Many buildings contain smoke alarms, which contain small sealed radioactive sources in the form of Americium 241. The Canadian Nuclear Safety Commission (CNSC) and the Canadian Nuclear Safety Act regulate radioactive materials. These materials are sealed into a metal case within the smoke detector and must not be damaged or tampered with. Smoke detectors intended for disposal must be handled in accordance with CNSC regulations.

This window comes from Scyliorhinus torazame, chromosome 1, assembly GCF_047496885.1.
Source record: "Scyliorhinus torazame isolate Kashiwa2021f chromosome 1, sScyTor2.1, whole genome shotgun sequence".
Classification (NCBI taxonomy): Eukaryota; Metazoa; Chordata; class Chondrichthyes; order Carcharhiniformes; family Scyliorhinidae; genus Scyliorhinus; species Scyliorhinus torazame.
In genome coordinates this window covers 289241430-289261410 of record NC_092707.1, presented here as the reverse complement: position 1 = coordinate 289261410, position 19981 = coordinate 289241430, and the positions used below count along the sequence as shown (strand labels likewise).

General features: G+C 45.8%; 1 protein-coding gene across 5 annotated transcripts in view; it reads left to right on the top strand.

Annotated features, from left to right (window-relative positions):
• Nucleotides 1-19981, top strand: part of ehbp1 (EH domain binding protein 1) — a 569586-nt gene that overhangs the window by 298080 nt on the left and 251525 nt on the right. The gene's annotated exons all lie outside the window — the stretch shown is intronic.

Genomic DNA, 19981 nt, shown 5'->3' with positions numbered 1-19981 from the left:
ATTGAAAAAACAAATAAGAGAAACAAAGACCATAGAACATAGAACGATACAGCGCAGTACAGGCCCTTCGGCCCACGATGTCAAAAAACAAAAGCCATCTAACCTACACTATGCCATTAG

Floor tiles and some forms of granite building materials sometimes contain radioactive materials and can be released under certain conditions. Collection of samples, both bulk and air will determine the presence of radioactive materials.
Radon gas is a by-product of radioactive decay of certain naturally occurring radioactive materials. It is typically found in soil, hard rocks and other naturally occurring materials. Routes of entry include open basements, unsealed sumps and cracks in structure foundations. Remedial measures should be undertaken in a dwelling whenever the average annual radon concentration exceeds 200 Bq/m3 in the normal occupancy area.